The projects ARM & AFW are dedicated to the material and social memories of those who were suffering during the time of the Great War and those who experienced and still experience the presence of the remains of the Great War
The main objectives of the ARM project implemented in 2014-2018 were as follows:
- reviving the memory of the Eastern Front of the Great War on the Rawka and Bzura rivers and encouraging a reflection on the agency of landscapes marked by warfare as material warnings for the future;
- deepening our knowledge on the lives and deaths of entrenched soldiers and the interactions between people and the landscape as occurred both during the war and in its aftermath;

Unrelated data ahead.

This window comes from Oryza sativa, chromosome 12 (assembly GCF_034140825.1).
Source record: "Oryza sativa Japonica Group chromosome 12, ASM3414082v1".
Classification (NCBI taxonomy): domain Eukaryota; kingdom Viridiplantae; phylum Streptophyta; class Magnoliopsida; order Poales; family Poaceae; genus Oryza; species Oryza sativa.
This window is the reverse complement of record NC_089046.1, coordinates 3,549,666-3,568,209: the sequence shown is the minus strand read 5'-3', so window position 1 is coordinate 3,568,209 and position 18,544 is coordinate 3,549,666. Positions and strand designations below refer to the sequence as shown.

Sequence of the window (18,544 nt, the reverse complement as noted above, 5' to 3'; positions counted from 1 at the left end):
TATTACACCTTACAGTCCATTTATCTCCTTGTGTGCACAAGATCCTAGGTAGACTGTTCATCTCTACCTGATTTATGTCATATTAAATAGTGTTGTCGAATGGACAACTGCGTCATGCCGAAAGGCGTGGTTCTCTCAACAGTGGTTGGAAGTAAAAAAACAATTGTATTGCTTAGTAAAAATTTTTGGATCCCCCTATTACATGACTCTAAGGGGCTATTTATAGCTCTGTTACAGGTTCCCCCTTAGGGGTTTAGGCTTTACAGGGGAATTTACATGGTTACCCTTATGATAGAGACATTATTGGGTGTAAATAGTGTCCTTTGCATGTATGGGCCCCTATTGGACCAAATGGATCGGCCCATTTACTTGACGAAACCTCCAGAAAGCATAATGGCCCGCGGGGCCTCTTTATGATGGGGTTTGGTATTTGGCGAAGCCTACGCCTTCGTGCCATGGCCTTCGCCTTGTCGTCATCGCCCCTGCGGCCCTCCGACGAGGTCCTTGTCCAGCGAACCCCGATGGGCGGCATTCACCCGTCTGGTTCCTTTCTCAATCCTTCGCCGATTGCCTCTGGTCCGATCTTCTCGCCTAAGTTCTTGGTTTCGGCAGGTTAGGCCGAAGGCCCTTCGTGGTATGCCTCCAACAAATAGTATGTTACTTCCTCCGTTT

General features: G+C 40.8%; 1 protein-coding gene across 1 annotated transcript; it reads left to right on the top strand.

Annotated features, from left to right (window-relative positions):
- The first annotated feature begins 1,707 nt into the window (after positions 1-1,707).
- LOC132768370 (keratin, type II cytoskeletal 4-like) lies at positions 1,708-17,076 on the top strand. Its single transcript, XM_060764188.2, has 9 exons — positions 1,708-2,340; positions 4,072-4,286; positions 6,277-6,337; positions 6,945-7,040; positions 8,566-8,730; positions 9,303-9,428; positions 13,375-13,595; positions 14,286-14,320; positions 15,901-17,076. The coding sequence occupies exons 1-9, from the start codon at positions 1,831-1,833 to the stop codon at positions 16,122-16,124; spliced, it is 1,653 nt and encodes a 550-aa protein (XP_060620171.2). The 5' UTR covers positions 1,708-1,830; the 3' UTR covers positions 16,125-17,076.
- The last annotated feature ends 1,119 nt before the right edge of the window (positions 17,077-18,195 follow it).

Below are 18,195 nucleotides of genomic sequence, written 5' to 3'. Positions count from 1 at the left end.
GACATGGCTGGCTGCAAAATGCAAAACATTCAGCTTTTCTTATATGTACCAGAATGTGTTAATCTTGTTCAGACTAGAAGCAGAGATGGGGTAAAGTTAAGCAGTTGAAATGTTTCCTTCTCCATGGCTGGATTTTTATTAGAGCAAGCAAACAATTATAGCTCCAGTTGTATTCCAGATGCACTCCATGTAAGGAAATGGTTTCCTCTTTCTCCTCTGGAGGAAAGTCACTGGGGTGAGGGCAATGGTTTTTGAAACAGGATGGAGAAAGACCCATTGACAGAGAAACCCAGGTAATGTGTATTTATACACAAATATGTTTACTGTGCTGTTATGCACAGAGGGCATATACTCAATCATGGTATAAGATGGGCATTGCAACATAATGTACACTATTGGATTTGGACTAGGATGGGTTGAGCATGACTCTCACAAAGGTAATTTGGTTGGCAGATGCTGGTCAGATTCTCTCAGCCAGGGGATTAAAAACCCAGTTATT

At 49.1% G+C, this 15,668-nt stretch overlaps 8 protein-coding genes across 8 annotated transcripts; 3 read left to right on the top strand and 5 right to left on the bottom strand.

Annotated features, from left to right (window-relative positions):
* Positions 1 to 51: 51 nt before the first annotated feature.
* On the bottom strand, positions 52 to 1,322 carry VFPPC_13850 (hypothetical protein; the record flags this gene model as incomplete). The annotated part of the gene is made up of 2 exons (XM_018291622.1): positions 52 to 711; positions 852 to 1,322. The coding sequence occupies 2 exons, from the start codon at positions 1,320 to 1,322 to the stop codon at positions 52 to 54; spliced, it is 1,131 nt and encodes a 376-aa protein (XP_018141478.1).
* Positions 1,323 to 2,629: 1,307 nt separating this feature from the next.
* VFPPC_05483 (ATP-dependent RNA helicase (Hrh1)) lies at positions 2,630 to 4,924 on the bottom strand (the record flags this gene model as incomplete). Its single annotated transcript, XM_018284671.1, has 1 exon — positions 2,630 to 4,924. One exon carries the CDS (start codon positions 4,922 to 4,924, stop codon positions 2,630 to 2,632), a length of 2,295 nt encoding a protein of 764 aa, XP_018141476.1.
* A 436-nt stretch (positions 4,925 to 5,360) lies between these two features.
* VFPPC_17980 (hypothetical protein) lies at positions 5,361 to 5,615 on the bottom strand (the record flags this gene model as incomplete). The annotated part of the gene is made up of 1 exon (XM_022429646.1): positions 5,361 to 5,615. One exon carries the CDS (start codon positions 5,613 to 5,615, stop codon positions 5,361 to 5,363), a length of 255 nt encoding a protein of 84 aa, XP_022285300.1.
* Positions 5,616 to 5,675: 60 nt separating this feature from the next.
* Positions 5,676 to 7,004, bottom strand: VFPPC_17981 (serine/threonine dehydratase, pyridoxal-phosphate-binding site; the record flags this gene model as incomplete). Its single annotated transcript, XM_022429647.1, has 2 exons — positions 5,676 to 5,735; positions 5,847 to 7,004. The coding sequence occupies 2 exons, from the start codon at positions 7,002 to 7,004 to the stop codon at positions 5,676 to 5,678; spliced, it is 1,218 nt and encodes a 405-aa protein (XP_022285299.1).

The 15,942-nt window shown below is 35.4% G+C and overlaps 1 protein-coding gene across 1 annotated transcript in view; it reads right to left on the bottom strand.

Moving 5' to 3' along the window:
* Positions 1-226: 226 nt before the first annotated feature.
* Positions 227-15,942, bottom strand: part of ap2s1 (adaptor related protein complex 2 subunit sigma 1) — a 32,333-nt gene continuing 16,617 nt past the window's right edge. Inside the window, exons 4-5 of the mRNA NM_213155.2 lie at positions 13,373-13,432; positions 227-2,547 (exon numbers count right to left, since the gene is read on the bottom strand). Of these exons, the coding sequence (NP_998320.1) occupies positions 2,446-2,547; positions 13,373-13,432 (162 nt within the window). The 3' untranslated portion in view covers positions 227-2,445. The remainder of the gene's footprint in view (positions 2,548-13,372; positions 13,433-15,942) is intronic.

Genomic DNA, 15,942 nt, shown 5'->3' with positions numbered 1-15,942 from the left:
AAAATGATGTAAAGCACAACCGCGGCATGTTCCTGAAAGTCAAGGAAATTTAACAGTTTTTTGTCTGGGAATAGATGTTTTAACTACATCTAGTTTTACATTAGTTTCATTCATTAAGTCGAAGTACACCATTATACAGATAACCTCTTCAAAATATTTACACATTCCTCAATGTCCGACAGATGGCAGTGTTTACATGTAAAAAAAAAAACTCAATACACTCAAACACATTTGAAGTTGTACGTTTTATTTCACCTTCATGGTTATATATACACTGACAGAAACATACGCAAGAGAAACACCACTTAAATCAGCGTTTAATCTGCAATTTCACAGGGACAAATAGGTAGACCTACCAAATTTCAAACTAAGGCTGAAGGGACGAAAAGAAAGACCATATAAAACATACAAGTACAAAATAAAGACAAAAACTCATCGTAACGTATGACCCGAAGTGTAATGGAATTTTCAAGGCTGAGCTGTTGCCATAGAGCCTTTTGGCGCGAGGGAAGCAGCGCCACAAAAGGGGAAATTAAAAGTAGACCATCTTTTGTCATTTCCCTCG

- recognizing the unknown history and material memory of the use of chemical weapon in 1915 in Central Poland – the gas-scape*;
- updating our preconceptions about the specificity and consequences of the conflict that erupted in the area of the Rawka and Bzura;
- locating and delimiting war cemeteries from the period of the Great War and located in the studied area;
- documenting and interpreting the current state of preservation in terms of the unique landscape (gas-scape) that witnessed the birth of total war and the era of mass-scale death that followed;
- ensuring due protection for the unique material warnnings such as the terrain forms burdened with the troubled past and war cemeteries for the benefit of future generations.